Happy New Year! I hope 2020 is off to a peaceful start for you after the hustle and bustle of the holidays. An age old tradition at the start of a new year is to reflect on the previous year and consider any changes one would like to make in the coming months. The “New Year’s Resolution” is essentially a promise to yourself to make a change for the better, which often is a commitment to start a new habit in the name of wellness.
The HABIT© Healthy Action to Benefit Independence in Thinking program staff is experienced in helping people with Mild Cognitive Impairment (MCI) and their support partners make healthy lifestyle changes in a way that is likely to stick. We work with people to come up with ideas for how to get into the habit of getting regular physical exercise, cognitive exercise, coping with stress, incorporating aspects of the MIND or Mediterranean Diets (more on this below!), and get a better night’s sleep.
In embarking on ANY lifestyle change, your mantra should be “slow and steady makes the habit.” One of the most common pitfalls people looking to make a new year’s resolution make is changing too much, too fast. We wrote about how to use a slow and steady approach to getting physical exercise a few months ago. For other changes, you can follow a similar approach.
- Identify the broad goal or change you want to make. For example, “eat healthier.”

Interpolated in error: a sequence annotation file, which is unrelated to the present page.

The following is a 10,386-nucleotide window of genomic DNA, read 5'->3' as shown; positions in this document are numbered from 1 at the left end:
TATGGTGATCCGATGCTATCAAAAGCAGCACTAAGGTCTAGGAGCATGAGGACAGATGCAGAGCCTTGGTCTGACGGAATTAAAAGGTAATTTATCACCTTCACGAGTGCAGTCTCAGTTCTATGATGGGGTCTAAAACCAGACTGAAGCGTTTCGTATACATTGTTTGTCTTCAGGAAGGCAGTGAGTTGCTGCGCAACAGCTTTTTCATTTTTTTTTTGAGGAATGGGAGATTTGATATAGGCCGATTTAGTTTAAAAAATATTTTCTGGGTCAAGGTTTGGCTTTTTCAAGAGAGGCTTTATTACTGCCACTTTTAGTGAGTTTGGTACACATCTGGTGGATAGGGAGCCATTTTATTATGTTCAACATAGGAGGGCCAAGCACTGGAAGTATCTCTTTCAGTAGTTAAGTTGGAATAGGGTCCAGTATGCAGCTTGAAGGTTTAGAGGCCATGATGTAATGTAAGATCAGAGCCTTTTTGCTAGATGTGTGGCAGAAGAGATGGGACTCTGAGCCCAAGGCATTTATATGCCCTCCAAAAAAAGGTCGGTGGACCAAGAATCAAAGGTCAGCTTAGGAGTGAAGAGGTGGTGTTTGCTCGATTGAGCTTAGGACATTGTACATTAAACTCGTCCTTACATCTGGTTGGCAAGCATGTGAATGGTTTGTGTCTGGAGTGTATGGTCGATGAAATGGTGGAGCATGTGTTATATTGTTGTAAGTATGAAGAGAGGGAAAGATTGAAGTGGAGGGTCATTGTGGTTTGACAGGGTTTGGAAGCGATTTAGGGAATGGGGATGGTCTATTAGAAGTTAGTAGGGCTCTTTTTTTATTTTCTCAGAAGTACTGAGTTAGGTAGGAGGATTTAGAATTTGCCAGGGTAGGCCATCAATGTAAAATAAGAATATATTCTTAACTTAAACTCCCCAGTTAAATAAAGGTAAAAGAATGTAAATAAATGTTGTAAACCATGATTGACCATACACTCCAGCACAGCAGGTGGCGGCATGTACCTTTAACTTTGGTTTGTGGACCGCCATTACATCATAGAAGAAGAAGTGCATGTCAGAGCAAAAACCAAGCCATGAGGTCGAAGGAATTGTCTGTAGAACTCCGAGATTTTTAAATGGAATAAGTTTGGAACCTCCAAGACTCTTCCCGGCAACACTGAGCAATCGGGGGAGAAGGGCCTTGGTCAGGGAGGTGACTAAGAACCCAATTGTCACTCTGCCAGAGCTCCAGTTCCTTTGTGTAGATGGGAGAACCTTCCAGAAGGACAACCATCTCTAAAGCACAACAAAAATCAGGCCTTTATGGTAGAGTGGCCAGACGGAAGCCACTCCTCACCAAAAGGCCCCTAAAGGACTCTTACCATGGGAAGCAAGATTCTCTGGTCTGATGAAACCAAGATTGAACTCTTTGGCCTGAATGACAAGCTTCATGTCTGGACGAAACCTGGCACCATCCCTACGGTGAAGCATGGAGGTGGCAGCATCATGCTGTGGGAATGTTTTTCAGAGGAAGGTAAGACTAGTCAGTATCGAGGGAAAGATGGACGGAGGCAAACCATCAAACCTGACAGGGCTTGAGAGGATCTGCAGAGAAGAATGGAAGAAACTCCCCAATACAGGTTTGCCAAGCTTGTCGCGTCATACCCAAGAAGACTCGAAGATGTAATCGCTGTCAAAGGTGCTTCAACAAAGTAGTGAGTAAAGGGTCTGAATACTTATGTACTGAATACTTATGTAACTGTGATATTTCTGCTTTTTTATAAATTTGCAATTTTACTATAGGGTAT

- Break this big idea down into specific, clear goals that are small and manageable. You can always build on these after establishing success with the initial changes. So, you could look at a Mediterranean Diet guide and choose 2 changes to make that seem reasonable and appealing. (For example, Eat nuts 3 times per week, eat fish 2 times per week).
- Using a calendar/planner/journal, write down and schedule your goals for the coming months. (On Friday, January 10th, you might write – “make grilled salmon for dinner”, On Saturday, January 11th, you could pencil in “eat almonds for a snack”, and so on, making sure you hit the weekly targets you set)
- Plan ahead for any preparatory tasks you need to do to be successful. In our nutrition example, you’d need to schedule in grocery shopping for the items you want to consume, and may need to schedule the task of looking up a recipe for that grilled salmon.
- Check off the tasks you complete, and review your progress at the end of the month so you can remember what you’ve accomplished.
- Set new goals or write in a continuation of the previous goals before the next month begins.
- Be sure to give yourself credit (even just verbally acknowledging to yourself can help) for the progress you make!
If you’d like to connect with others looking to build new wellness habits, please check out the Mayo Clinic Connect Healthy Living group.
Comment below on your goals for the New Year!